EAL in the Early Career Framework

Written by: Silvana Richardson | Published:
Image: Adobe Stock

The Early Career Framework makes no mention of teaching pupils who use English as an additional language, despite the fact that nearly half of teachers teach in diverse classrooms. Silvana Richardson advises

From September, it will become a statutory requirement for all schools to offer, and for all early career teachers (ECTs) to undertake, a two-year professional development support and training programme based on the Early Career Framework (ECF).

The national roll-out of this programme is to take place at a particularly challenging time, as virtually all ECTs starting this autumn will have had a disrupted initial teacher training (ITT) experience. This makes it all the more important that those teachers receive the support they need.

The ECF has been designed “around how to support all pupils to succeed and seeks to widen access for all” (DfE, 2019), and does not detail approaches specific to particular groups or additional needs – a deliberate design move to emphasise the importance of high-quality teaching.

The invisibility of EAL within the ECF

The generic design of the ECF can be seen in that if you do a search of the text for “English as an Additional Language” or “EAL”, the results are precisely 0.

Similarly, a cursory look at the references section reveals that one in 130 sources – Tsiplakides and Keramida’s 11-year old article – includes the words “English” and “language” in the title. However, the English as a foreign language context to which this article alludes is vastly different from that of mainstream classrooms where pupils using EAL develop their proficiency in English alongside curriculum learning.

This absence of EAL from the ECF may do both pupils using EAL and their teachers a disservice, as 27 per cent of teachers in England work in classrooms where at least 10 per cent of the pupils have a first language which is different from the language of instruction. Nearly half of all teachers teach in diverse classrooms – the share of teachers working in multilingual settings has increased from 28 per cent in 2013 to 41 per cent in 2018 (OECD, 2019).

Therefore, a generic focus on quality learning for all may lead to the distinctive approaches needed for supporting the most disadvantaged EAL learners being overlooked and excluded from early career induction programmes.

In fact, research has found that ECTs are aware that they need a broader knowledge base that would allow them to meet the needs of a diverse range of learners more effectively, and that the increasing responsibility they face in meeting such needs impacts on their confidence as professionals. They also report feelings of being deskilled, as they apply pedagogies for working in monolingual English-speaking classrooms to multilingual and multicultural classrooms (Foley et al, 2018).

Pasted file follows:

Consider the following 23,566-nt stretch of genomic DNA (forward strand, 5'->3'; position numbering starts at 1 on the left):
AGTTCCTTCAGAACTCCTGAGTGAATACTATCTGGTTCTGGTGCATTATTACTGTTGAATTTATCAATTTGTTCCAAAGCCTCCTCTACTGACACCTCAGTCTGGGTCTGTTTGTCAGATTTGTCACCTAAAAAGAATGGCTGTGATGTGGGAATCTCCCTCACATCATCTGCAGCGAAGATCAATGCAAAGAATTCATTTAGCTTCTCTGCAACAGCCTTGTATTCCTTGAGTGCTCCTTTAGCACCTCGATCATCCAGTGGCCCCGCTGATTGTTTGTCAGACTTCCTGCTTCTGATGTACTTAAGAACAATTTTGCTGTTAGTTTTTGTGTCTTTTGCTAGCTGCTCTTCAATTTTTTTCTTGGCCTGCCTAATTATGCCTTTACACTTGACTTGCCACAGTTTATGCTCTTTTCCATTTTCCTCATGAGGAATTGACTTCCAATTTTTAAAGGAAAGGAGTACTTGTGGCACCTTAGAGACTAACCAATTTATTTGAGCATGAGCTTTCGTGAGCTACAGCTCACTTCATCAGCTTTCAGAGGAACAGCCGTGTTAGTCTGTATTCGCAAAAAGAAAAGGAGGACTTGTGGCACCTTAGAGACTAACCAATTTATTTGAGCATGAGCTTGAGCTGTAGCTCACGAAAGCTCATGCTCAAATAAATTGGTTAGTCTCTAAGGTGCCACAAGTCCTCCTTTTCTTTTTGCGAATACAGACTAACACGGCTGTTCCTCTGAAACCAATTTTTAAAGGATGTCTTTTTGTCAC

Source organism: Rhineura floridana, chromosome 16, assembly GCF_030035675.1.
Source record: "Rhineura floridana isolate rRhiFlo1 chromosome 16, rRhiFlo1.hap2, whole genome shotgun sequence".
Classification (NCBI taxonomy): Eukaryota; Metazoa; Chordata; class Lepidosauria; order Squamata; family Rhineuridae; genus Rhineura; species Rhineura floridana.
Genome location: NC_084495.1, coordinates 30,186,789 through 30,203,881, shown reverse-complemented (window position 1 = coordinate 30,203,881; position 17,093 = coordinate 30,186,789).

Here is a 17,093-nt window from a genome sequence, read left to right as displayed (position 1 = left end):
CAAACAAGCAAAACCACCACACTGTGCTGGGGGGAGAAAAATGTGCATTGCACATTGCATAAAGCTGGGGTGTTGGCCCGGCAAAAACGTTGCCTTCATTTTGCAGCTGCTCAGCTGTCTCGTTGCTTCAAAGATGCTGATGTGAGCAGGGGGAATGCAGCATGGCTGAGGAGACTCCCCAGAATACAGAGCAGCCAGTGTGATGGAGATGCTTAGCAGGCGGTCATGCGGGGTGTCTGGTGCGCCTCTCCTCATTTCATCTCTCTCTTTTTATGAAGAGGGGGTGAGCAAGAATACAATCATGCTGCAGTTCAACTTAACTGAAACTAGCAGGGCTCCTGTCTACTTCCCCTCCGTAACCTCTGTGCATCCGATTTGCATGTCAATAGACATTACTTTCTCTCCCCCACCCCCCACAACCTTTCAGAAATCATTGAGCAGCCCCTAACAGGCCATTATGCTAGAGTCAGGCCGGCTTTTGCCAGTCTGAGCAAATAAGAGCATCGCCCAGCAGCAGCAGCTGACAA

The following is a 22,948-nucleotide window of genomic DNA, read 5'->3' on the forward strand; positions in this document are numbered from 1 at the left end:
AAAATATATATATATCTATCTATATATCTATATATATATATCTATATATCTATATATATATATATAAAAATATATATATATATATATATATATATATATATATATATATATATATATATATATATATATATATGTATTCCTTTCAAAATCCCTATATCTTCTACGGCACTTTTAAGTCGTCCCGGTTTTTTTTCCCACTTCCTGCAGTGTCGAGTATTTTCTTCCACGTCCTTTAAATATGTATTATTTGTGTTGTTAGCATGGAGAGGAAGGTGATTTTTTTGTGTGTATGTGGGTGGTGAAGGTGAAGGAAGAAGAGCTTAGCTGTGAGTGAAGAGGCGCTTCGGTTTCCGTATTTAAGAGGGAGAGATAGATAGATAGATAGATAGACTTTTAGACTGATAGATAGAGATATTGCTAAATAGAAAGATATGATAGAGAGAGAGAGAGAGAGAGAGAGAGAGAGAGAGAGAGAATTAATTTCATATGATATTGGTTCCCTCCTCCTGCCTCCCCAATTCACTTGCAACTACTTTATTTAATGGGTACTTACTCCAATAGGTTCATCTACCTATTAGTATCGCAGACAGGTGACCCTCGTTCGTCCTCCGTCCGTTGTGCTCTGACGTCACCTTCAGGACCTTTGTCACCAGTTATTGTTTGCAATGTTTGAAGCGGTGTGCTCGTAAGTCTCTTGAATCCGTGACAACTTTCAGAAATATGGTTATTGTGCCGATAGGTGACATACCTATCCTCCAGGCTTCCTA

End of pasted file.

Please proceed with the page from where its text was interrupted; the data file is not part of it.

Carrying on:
Therefore, ensuring that ECTs learn to meet the needs of pupils using EAL from diverse backgrounds during their ECF-based induction programme is essential, as their teaching practices will need to be fully reflective of diversity, equity and inclusion.

Pupils using EAL and language learning loss

The disruption caused by the pandemic has not only impacted ITT trainees’ experiences, but has also adversely affected the very learners they were trained to teach. Recent evidence suggests that over the last year many learners using EAL have been particularly affected, as in addition to learning loss, they have also experienced language learning loss.

Ofsted notes that “literacy-related learning losses had affected some pupils who speak English as an additional language the most because they had not been speaking English during the first national lockdown” (Ofsted, 2020).

Similarly, findings from forthcoming Bell Foundation research (due out in June and based on the NFER's 2021 Teacher Voice Omnibus Survey) also indicate that of those teachers who felt able to comment on the impact on pupils who speak EAL, 74 per cent of primary school and 59 per cent of secondary school staff report a negative impact in one or more of the four English language skill areas (writing, speaking, listening and reading).

Our anecdotal evidence, meanwhile, reveals that many pupils at the early stages of English language acquisition did not have opportunities to hear, speak or read in English during school closures. This limited exposure to English may account for their current difficulties comprehending what they are being asked to do and following lessons, their reticence to participate in discussions and loss of confidence when speaking in front of the class.

Teachers report that it has been hard to scaffold the learning of these pupils and provide support in lessons while having to adapt their responses to remote and socially distanced learning for all classes and every learner.

Schools have also found it difficult to communicate effectively with parents of EAL learners, which means that some children have not always been able to access the work set.

Moreover, the return to schools with social distancing arrangements has created further challenges, particularly around modelling pronunciation, and social distancing precluding teachers and teaching assistants from working in close proximity to learners to check work and give them feedback.